Reproductive Decision Making
Because SCD is life threatening, it has important implications for reproductive decisions. With the advent of prenatal genetic testing for SCD, parents with SCT can now learn relatively early in a pregnancy whether their child will have SCD, which offers them options, including medical
termination. Parents must carefully weigh this decision based on their assessment of their potential child’s likely QOL and their personal values. Both prenatal and postnatal counseling must be provided appropriately, taking into account the child’s SCD and SCT status and specific follow-up and treatment needs. Whether or not parents choose to terminate an SCD-positive fetus, they should receive appropriate counseling to deal with the impacts of their decision (Pecker and Naik, 2018).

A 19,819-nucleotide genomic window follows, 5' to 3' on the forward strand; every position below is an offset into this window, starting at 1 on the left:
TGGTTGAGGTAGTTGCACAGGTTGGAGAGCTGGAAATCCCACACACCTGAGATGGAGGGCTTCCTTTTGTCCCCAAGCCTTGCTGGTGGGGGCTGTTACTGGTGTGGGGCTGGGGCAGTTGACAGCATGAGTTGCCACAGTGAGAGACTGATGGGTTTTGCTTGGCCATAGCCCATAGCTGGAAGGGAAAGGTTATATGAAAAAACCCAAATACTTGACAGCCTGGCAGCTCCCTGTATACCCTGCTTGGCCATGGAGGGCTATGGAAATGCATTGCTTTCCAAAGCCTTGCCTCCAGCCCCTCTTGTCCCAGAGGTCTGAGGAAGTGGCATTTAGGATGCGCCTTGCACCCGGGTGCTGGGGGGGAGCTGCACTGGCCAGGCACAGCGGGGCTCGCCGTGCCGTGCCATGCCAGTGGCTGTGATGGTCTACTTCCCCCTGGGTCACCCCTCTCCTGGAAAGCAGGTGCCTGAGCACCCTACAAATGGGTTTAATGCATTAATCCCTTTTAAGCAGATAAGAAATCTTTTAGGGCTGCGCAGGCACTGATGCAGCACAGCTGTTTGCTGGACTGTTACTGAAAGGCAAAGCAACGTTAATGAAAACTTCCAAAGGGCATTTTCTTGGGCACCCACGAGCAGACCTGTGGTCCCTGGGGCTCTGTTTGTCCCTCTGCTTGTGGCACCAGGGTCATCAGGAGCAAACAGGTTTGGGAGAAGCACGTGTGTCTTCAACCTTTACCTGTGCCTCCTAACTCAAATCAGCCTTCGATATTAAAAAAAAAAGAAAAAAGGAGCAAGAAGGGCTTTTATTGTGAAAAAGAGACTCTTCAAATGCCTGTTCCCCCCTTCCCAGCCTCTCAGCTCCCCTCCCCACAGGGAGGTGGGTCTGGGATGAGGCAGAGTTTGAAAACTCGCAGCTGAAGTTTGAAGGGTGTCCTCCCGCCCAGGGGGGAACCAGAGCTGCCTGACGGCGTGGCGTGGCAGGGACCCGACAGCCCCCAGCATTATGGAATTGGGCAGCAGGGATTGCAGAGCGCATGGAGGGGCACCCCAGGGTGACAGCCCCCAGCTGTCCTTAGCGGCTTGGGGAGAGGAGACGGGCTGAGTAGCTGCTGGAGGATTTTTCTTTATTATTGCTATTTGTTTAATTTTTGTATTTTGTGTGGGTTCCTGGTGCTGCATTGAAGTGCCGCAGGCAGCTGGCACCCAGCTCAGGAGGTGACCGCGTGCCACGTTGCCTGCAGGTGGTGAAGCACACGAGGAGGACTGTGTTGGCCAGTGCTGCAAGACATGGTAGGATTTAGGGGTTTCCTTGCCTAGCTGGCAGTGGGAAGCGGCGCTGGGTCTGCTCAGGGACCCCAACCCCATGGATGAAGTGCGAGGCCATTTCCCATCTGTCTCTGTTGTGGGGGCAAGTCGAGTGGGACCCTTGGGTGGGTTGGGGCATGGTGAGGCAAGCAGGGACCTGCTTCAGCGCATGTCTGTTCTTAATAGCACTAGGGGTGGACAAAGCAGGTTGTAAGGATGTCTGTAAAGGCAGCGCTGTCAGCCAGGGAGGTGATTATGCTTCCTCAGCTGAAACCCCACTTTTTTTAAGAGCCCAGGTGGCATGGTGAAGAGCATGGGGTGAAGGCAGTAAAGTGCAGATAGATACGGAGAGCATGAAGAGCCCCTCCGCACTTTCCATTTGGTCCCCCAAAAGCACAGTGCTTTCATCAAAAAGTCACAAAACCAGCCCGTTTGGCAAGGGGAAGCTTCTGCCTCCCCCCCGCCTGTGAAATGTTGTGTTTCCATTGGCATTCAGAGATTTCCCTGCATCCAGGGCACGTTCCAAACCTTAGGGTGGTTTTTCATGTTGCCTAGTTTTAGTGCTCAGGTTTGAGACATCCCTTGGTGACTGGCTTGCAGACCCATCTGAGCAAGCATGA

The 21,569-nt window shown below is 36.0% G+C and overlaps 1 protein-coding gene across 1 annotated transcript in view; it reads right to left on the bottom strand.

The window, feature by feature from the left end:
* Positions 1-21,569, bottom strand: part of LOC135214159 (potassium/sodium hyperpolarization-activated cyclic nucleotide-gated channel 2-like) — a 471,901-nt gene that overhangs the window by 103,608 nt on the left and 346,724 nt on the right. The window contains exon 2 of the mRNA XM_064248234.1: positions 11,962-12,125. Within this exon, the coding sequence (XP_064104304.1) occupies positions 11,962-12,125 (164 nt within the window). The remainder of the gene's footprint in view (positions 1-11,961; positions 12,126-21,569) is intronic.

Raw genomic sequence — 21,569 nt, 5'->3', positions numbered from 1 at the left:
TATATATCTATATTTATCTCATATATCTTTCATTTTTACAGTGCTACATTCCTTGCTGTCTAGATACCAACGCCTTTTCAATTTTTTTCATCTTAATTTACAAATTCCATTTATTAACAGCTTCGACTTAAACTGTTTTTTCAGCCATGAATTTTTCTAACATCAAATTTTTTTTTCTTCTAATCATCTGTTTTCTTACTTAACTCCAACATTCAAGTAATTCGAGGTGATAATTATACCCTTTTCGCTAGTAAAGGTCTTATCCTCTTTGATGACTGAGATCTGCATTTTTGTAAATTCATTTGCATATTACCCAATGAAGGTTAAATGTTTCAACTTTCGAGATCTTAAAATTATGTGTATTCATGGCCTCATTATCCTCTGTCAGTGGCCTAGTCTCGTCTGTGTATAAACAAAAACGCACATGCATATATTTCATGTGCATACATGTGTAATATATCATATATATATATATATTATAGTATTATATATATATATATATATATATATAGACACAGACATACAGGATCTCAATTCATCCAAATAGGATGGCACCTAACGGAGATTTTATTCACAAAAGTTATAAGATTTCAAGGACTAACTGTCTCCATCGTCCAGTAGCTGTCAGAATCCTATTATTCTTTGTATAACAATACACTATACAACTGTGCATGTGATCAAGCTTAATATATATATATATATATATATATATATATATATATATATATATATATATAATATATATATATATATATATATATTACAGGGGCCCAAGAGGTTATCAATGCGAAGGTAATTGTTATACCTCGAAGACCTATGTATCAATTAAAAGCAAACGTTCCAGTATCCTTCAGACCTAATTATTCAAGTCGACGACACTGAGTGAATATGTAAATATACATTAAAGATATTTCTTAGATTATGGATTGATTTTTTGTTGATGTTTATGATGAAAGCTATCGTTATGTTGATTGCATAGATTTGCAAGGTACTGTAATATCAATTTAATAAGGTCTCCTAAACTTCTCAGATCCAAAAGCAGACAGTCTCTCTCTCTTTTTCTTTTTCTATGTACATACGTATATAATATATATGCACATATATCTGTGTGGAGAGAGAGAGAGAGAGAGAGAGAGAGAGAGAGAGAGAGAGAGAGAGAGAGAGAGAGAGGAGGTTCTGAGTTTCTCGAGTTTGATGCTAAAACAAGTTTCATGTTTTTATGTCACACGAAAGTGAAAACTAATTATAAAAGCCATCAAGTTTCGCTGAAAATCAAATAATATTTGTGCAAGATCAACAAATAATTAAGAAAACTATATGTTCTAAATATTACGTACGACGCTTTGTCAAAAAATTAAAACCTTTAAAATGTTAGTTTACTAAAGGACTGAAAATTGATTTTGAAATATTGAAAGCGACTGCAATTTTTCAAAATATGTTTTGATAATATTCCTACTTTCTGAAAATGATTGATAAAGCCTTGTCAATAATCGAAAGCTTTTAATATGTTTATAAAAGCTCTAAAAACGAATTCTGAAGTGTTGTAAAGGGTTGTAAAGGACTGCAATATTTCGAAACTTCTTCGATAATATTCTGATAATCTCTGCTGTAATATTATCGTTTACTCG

There are various barriers to parents making informed decisions. One issue is the vast amount of misinformation and misunderstanding that surrounds the topic, some of which may be perpetuated by health care providers. A Hispanic participant in a qualitative interpretive meta-synthesis study reported that her health care provider had told her that SCD was an African American disease (Smith and Aguirre, 2012). Additionally, some men denied their SCT status and tried to convince women that they were not positive, perhaps because of the history of discrimination associated with the disease and a fear of stigma if their status was revealed (Smith and Aguirre, 2012). One study that examined health beliefs regarding counseling and testing found that African American women strongly believed in the severity of SCD and the benefits of counseling but did not believe that they were at risk of having a child with SCD (Gustafson et al., 2007). Genetic counseling offers a missed opportunity for educating individuals with SCT and their families and providers about the benefits of counseling and standardizing referrals to counselors.